why are young people leaving church?

Another interesting CT article asks this question.

The Leavers: Young Doubters Exit the Church

More than in previous generations, 20- and 30- somethings are abandoning the faith. Why?

I am not sure the article succeeds in answering the question, but it comes close in these two paragraphs.

Again, the reasons for departing in each case were unique, but I realized that most leavers had been exposed to a superficial form of Christianity that effectively inoculated them against authentic faith. When sociologist Christian Smith and his fellow researchers examined the spiritual lives of American teenagers, they found most teens practicing a religion best called "Moralistic Therapeutic Deism," which casts God as a distant Creator who blesses people who are "good, nice, and fair." Its central goal is to help believers "be happy and feel good about oneself."

Where did teenagers learn this faith? Unfortunately, it’s one taught, implicitly and sometimes explicitly, at every age level in many churches. It’s in the air that many churchgoers breathe, from seeker-friendly worship services to low-commitment small groups. When this nave [sic] and coldly utilitarian view of God crashes on the hard rocks of reality, we shouldn’t be surprised to see people of any age walk away.

Sometimes those who are discontent with fundamentalism will point to young people abandoning the faith just as this article describes and will blame the departure on fundamentalism. The article shows how this can’t possibly be true. The phenomenon of ‘leavers’ is at least as prevalent in non-fundamentalist as fundamentalist churches.

Fundamentalism isn’t the issue, I am convinced. But the problem of "Moralistic Therapeutic Deism" isn’t exclusively a problem of seeker sensitive new age quasi-evangelical churches. It is a problem in materialistic fundamentalist churches as well.

The problem is that these ‘leavers’ have never been converted in the first place. The gospel didn’t reach them for some reason – ineffective churches or simply hardened hearts or both. Certainly such young people need to be seriously challenged by the true gospel before they ever contemplate leaving.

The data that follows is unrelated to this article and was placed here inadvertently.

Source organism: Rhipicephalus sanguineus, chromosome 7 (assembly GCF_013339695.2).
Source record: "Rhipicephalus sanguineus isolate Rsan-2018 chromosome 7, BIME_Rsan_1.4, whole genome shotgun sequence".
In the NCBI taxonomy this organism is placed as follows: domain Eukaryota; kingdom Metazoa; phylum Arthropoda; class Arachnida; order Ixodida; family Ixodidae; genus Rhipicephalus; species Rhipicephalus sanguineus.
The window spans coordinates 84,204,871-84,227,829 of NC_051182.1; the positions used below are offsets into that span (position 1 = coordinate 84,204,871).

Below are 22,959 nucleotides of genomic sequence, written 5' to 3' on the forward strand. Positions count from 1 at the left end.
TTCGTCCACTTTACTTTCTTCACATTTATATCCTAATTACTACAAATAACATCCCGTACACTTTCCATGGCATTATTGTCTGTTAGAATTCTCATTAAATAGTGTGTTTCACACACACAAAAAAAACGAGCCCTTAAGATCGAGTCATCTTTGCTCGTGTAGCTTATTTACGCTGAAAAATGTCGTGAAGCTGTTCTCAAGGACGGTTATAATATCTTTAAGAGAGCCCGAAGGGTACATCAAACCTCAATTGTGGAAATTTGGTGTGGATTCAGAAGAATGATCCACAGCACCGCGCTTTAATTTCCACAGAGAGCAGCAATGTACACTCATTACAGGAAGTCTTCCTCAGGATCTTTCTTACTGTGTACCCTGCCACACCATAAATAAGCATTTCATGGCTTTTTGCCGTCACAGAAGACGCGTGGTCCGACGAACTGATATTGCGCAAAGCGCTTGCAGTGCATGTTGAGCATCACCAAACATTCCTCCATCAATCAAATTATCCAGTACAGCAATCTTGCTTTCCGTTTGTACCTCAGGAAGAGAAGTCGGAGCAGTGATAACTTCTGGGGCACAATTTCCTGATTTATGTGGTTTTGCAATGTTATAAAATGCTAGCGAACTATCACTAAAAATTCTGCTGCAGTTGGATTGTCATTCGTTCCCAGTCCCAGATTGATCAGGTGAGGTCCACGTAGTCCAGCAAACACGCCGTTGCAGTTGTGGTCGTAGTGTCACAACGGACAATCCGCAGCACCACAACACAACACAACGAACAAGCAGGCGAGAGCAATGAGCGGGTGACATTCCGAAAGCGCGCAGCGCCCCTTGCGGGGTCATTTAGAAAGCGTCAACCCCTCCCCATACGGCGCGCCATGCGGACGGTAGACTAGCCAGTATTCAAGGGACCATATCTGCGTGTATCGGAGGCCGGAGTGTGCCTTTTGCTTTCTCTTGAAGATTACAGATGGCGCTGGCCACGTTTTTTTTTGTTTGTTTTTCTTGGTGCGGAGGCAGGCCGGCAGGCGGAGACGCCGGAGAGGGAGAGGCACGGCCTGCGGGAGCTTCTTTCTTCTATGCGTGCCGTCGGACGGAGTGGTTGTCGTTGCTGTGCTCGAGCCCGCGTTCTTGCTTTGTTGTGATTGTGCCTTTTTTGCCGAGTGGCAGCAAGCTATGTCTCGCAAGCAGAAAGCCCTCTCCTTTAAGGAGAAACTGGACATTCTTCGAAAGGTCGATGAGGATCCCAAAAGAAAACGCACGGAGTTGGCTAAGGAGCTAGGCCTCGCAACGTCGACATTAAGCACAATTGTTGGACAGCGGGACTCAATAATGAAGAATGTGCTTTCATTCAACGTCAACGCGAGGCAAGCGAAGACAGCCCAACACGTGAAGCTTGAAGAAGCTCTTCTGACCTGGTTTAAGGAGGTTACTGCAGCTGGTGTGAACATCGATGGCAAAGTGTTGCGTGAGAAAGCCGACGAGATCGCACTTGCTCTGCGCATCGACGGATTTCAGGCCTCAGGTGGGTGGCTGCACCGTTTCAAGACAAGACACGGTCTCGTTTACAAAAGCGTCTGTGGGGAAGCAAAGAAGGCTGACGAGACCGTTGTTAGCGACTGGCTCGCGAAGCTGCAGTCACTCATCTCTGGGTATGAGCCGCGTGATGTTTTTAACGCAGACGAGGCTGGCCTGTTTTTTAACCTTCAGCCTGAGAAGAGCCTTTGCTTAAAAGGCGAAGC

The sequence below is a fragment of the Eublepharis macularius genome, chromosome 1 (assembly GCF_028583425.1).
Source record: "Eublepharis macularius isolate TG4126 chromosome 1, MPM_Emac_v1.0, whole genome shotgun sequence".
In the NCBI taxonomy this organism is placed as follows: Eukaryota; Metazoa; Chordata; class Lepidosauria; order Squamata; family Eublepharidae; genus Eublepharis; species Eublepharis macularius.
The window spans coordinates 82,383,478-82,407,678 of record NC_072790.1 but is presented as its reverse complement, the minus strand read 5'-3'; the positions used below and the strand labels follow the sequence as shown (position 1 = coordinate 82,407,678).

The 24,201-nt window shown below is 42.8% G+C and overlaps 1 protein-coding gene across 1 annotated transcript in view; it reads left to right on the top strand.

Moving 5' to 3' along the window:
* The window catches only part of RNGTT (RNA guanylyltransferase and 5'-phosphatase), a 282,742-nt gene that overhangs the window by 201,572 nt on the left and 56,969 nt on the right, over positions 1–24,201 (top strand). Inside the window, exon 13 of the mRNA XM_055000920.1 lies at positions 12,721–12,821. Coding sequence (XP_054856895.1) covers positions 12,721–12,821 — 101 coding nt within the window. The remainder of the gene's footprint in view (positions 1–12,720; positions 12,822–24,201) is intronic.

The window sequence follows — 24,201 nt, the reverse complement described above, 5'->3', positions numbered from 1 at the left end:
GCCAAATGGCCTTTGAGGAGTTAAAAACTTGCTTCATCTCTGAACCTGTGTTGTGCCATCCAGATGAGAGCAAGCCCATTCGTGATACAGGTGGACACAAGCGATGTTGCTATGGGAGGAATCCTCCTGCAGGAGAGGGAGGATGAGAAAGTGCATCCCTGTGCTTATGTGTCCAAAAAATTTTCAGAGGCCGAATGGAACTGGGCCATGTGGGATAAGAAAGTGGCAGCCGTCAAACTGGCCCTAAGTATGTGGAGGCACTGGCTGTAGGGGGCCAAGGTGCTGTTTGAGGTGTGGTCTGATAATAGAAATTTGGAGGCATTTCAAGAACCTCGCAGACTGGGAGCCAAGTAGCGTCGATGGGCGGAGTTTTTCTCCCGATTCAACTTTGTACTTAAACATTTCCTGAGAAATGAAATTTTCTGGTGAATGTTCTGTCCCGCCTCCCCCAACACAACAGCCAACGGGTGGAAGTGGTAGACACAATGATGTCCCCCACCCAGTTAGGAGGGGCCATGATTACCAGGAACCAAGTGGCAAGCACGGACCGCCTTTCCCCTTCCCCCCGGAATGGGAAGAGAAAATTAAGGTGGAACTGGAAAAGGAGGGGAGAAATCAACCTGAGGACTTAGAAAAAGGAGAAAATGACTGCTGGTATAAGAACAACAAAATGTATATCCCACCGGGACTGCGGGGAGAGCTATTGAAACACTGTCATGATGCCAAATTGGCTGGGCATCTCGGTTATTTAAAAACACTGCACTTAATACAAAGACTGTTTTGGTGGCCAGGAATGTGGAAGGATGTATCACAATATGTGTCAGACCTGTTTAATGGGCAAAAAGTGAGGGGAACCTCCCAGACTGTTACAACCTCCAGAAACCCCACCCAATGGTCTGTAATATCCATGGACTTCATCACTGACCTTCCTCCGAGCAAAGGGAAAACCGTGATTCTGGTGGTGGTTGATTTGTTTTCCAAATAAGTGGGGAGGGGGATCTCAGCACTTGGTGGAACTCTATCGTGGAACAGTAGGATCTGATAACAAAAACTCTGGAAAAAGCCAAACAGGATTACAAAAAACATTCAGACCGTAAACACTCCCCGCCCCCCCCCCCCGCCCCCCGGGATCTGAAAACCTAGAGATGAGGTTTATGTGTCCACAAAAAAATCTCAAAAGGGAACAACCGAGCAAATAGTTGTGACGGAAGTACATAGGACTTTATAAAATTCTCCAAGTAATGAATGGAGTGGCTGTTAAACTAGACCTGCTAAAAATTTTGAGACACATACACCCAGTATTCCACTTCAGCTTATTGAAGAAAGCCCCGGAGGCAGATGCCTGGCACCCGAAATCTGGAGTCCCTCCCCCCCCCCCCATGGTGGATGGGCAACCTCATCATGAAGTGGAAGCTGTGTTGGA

The article concludes with this paragraph:

One place to begin is by rethinking how we minister to those from youth to old age. There’s nothing wrong with pizza and video games, nor with seeker-sensitive services, nor with low-commitment small groups that introduce people to the Christian faith. But these cannot replace serious programs of discipleship and catechism. The temptation to wander from the faith is not a new one. The apostle Paul exhorted the church at Ephesus to strive to mature every believer, so that "we may no longer be children, tossed to and fro by the waves and carried about by every wind of doctrine, by human cunning, by craftiness in deceitful schemes" (Eph. 4:14, ESV).

Of course, I wouldn’t say "there is nothing wrong with seeker-sensitive services, etc." But I have long thought we need to get serious about discipleship and call our people out of their mad love affair with the things of the world. We need people who are ready to ‘go everywhere preaching the Word’ and to ‘turn the world upside down’. We need serious, practical Christianity. We need revival.

And may it start in my own life! God keep me from ever implicitly living some kind of "Moralistic Therapeutic Deism". May Christ live in me.

don_sig2

[Again, no endorsement of the position and philosophy of Christianity Today. I link to it as a source of information and points of view.]

Comments

  1. d4v34x says:

    You’re missing a golden opportunity here, Don, to point out that Calvinists wouldn’t even be asking the question, they’d just shrug these folks off as “uncalled”.

    ;^)

    • I must be slipping…

      Actually, though, I am not an anti-Calvinist, just a non-Calvinist. The thought didn’t occur to me.

      Maranatha!
      Don Johnson
      Jer 33.3

  2. “But I have long thought we need to get serious about discipleship and call our people out of their mad love affair with the things of the world. We need people who are ready to ‘go everywhere preaching the Word’ and to ‘turn the world upside down’. We need serious, practical Christianity. We need revival.

    And may it start in my own life! God keep me from ever implicitly living some kind of “Moralistic Therapeutic Deism”. May Christ live in me.”

    I couldn’t agree more.
    Amen!!!!!